Caribbean Report 26-12-2000



Part 1 Series of Special Programme on Why Boys are Underachieving.

Table of Contents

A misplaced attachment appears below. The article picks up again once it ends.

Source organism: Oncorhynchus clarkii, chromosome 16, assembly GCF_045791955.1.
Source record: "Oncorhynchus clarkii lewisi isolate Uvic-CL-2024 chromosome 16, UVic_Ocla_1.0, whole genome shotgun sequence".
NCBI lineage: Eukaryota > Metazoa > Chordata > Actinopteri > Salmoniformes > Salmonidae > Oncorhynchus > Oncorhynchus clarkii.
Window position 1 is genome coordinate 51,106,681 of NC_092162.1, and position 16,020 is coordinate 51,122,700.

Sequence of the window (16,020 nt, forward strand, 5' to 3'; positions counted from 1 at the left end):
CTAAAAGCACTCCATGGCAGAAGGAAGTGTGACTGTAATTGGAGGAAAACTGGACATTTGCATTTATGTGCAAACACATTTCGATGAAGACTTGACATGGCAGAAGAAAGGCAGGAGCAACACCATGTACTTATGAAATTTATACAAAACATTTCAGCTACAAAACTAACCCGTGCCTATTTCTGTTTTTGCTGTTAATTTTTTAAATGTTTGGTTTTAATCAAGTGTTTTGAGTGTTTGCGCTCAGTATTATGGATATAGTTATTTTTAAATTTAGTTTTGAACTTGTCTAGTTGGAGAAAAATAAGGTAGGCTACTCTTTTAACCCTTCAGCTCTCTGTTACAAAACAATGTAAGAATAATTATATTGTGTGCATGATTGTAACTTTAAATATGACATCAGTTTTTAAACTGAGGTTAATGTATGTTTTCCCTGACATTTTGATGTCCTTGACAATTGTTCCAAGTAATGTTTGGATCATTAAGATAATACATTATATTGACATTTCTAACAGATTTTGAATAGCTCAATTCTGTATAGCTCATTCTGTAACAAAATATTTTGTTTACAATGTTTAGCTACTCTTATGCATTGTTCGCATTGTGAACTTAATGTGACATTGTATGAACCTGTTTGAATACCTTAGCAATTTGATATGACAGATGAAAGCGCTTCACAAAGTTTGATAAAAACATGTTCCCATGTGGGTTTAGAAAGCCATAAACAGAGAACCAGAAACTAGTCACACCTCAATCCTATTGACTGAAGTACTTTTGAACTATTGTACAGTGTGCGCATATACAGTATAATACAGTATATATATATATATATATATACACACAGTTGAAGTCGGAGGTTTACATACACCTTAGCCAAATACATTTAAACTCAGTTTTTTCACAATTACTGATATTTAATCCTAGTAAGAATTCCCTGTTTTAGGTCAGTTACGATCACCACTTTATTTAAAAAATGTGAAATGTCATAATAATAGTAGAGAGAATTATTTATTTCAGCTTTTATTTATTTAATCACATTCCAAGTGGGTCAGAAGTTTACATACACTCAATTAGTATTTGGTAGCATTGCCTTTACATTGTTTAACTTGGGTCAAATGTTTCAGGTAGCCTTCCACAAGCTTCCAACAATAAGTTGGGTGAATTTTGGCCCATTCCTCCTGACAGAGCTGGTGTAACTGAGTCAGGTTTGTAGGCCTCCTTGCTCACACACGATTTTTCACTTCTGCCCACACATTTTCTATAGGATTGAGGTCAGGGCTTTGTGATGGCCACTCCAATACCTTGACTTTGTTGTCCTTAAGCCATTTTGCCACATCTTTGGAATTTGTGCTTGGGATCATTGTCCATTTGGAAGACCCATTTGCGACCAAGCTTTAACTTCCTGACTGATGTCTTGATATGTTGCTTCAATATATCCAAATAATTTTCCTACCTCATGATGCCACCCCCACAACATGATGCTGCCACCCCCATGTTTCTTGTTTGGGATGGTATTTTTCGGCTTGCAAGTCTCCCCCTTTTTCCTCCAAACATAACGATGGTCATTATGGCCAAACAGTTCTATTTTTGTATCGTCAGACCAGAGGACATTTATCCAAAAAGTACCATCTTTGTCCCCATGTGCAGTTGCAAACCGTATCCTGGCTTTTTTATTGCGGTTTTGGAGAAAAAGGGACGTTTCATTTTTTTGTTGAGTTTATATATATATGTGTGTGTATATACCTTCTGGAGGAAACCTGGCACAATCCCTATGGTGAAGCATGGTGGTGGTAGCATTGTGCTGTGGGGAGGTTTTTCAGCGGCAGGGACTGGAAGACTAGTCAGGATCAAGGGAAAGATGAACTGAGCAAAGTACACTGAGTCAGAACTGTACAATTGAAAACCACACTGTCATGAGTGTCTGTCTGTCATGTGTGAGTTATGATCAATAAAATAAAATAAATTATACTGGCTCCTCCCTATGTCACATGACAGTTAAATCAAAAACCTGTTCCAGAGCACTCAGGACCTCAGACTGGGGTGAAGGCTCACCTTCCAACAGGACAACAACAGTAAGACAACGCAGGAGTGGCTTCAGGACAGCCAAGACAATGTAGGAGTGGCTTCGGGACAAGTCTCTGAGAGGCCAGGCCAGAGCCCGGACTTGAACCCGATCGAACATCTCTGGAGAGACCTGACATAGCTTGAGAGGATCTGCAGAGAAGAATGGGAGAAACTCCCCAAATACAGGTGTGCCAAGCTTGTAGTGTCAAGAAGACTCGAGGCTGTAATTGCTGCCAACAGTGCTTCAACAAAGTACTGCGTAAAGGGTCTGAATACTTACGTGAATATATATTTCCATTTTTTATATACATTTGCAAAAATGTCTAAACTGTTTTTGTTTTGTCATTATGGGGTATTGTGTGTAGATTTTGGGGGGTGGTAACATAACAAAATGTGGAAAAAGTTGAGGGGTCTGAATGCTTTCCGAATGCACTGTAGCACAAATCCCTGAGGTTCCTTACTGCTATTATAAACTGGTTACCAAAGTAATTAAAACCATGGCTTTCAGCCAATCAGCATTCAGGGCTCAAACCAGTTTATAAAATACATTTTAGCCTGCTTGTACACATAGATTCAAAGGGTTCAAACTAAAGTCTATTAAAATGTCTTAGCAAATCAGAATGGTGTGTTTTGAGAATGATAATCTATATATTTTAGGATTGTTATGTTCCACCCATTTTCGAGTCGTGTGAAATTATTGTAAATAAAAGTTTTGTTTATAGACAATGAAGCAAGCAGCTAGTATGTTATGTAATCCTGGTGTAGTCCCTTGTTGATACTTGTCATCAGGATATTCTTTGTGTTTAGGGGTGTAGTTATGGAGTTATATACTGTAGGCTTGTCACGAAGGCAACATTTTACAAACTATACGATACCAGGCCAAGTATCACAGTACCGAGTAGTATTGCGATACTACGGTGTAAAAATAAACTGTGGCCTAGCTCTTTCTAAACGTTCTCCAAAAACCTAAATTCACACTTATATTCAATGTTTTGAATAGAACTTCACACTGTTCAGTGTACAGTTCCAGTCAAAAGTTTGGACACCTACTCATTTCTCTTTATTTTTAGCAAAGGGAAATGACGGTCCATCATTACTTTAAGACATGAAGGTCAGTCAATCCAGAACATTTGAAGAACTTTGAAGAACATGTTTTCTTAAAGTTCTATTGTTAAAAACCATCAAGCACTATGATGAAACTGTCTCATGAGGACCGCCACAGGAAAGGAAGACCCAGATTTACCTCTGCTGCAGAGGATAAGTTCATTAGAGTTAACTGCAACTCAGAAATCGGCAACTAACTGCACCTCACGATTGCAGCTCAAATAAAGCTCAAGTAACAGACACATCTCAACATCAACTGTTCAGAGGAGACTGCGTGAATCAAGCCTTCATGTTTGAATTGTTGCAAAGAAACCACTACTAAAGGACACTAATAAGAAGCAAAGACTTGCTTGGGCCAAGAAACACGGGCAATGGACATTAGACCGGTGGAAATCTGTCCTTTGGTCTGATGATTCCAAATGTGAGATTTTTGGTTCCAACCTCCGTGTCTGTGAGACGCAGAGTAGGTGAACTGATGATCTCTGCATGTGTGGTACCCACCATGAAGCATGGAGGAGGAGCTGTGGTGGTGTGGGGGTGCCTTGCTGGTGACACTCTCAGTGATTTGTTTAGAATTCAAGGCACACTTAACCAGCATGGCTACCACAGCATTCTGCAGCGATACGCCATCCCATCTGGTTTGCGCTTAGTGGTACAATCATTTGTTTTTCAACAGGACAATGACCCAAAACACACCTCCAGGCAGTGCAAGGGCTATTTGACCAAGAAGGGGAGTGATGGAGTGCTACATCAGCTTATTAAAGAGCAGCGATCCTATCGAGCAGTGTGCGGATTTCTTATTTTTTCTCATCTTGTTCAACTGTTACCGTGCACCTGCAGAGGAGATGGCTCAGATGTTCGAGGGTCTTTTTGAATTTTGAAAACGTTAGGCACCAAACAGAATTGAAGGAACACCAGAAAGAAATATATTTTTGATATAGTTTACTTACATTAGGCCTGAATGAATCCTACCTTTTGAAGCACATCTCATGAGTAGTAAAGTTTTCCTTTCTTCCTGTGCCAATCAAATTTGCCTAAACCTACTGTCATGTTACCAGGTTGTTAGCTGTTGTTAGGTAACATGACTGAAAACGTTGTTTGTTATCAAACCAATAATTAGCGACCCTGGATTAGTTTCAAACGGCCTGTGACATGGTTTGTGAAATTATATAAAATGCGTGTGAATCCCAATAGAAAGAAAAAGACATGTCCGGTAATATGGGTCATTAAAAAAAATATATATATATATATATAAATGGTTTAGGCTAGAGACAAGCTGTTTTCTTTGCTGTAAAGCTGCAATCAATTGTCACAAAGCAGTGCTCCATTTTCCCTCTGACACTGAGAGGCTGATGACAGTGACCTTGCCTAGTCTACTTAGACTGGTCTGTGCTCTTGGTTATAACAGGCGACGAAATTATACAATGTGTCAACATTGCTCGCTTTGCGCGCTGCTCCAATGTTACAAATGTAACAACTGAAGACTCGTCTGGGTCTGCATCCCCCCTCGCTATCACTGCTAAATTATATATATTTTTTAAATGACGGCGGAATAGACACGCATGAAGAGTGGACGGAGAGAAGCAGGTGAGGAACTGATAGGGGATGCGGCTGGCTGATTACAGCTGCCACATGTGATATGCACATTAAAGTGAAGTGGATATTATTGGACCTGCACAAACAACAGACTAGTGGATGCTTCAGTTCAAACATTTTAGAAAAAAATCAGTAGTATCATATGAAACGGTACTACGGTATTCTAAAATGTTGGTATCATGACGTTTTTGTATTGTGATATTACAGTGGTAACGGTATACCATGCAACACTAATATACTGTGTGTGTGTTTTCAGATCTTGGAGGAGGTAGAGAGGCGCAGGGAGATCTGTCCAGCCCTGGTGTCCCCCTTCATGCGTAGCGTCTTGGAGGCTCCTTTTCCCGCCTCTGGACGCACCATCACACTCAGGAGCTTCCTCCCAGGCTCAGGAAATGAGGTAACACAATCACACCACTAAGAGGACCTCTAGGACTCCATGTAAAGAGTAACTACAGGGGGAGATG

1. The University of the West Indies began in 1948, and 52 years later, there were 12, 500 full time students and almost 10, 000 part-time students. However, 52 years later, 74.6% of the graduates were women! Chancellor Shridath Ramphal said he has noted the increasing decline in men’s enrolment and graduation and has been commenting on it at the graduation ceremonies on all campuses for the past 5 years. It was noted that females were graduating in top places in engineering and sciences. Even though females should be commended for seizing the educational opportunities, it was voiced that any situation in which one sex dominated the other was not considered to be healthy. Dr Jules felt that it was a global phenomenon, and the Caribbean needed to make adjustment. It was suggested by Angela King that men came into education to get god jobs, and to be respected in society, and probably the status was no longer there. Whereas, Anthony Lane argued that some boys have seen persons like Brian Lara, and other individuals in sports and entertainment as a source of getting rich without going to university. He further said that males do not see education as a vehicle for upward mobility. While the issue is complex, some countries in the region and the University of the West Indies, had commissioned research to ascertain the causes and remedies for underachievement in males. (00:00-15:33)